Thursday, February 23, 2012
THE PLANTING PROCESS--Week 3
Each week, my blogs will be about an experiment in gardening. I'm just a writer who likes to watch plants grow into beautiful flowers and luscious vegetables. My watering can can make me smile as does everything about this hobby. That's why I do it, along with the reasons I mentioned last week. Requirements for taking care of everything I grow will become more arduous as the season progresses. For the next four-five months, the process will become more time-consuming.
Let's talk a little about soil. When I plant seeds, I use a seed-starting mix and a Miracle-Gro potting mix. I combine the two for non-edible plants in the bottom third of the pots or trays. For the tomatoes and other vegetables, I use all organic. Then I shovel in a layer of the seed-starting mix. I moisten these two layers. After I deposit one or two seeds in each pot or scatter them in the tray, I cover them with a thin layer of the fine soil. Be careful when using any of these soils. If they are dry, they puff up into your eyes. I wear glasses or goggles to prevent that from happening.
In the past, I've planted in individual peat pots. This year, in attempting to grow petunias, an article I read suggested I scatter seeds in a tray instead. Since last year's process with 2 1/4 x 2 1/4 sized pots worked well, I wasn't ready to give them up. And I'm glad I didn't. When petunias start to sprout, they are very tender and minuscule. They really have to be babied along. I found setting peat pots in a tray, watering from the bottom and then spraying the top gently was the most effective growing method, so I didn't kill those tender shoots. In a tray, that method isn't possible. I plant one to two seeds per pot and then thin by leaving the heartiest sprout. I can already tell I'm going to lose many more sprouts to thinning with the tray method. I'd rather dump peat pots that don't produce into the fertilizer pile, rather than destroying all those young plants. Just personal preference. I can also see that watering those trays could be detrimental to the plants. More on that as weeks progress.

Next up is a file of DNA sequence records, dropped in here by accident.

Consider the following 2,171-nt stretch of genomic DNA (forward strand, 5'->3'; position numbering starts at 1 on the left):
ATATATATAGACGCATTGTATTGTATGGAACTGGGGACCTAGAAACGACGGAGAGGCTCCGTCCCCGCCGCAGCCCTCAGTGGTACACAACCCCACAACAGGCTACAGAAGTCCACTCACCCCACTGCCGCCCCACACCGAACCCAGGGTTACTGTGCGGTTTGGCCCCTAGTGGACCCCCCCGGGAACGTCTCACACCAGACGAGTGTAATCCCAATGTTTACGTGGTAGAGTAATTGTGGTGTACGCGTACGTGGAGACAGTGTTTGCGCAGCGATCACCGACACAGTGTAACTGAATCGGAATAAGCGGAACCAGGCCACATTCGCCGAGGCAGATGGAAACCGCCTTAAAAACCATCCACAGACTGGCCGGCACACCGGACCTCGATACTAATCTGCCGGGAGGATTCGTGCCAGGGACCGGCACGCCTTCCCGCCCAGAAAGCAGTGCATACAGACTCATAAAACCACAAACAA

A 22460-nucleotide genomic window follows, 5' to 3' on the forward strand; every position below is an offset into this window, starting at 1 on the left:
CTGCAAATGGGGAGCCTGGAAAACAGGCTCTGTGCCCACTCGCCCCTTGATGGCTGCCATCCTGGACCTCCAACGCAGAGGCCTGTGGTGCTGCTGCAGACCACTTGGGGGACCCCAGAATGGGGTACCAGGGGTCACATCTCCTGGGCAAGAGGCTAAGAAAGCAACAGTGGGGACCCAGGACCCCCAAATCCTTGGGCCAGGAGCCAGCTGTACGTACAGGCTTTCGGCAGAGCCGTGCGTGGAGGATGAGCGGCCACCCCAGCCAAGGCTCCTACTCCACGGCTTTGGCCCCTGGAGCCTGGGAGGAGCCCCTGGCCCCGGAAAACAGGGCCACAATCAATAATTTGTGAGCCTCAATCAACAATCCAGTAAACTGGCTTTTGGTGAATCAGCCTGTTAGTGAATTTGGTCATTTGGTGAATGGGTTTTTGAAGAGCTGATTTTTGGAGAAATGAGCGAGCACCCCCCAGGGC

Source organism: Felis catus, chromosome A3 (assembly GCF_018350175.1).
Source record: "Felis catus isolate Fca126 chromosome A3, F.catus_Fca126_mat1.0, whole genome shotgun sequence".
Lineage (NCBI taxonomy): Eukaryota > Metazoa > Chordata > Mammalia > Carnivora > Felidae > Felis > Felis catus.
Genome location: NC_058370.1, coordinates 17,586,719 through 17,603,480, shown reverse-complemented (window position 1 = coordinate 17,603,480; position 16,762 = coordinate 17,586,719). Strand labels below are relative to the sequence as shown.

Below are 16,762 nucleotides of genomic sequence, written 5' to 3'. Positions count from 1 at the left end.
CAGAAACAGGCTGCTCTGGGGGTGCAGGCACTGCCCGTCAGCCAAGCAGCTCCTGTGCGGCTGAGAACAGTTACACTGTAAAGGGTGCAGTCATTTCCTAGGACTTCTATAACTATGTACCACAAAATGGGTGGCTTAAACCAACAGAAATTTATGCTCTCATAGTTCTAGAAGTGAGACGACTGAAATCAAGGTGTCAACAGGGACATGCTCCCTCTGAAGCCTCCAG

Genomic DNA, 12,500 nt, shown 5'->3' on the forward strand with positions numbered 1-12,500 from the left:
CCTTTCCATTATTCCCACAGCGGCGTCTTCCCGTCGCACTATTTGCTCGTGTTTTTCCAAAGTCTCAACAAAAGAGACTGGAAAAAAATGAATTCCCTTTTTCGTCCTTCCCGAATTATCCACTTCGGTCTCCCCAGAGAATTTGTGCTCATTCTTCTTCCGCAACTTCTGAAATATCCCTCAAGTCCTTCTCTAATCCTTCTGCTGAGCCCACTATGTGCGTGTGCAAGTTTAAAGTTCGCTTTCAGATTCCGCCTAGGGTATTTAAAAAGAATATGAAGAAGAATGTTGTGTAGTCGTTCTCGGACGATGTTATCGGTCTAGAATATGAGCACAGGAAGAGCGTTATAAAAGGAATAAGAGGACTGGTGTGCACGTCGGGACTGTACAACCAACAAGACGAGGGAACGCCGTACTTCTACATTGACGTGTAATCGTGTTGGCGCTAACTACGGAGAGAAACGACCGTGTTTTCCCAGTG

As for watering... My trays sit on a heated plant pad under grow lights. I check them every morning. If they need water for their ten-twelve hours under the light, I water. But then I let the soil dry before the next watering. This keeps down mold and fruit flies.
I mark my peat pots and trays with colorful hors d'oeuvres toothpicks. That helps me sort colors. This year I planted Double Purple Pirouette, Merlin Blue Moon Hybrid and Prism Sunshine petunias. The purple and yellow varieties are popping up (pictures below). Not one blue petunia has peeked out of the soil. I have a blue garden and blue flowers can be difficult to grow! Either that's also true with the blue petunias or...they just need more time. I won't give up yet. We'll see what happens until next week! Has anyone out there had luck growing blue petunias or petunias in general?
© 2012 Karen Rose Smith
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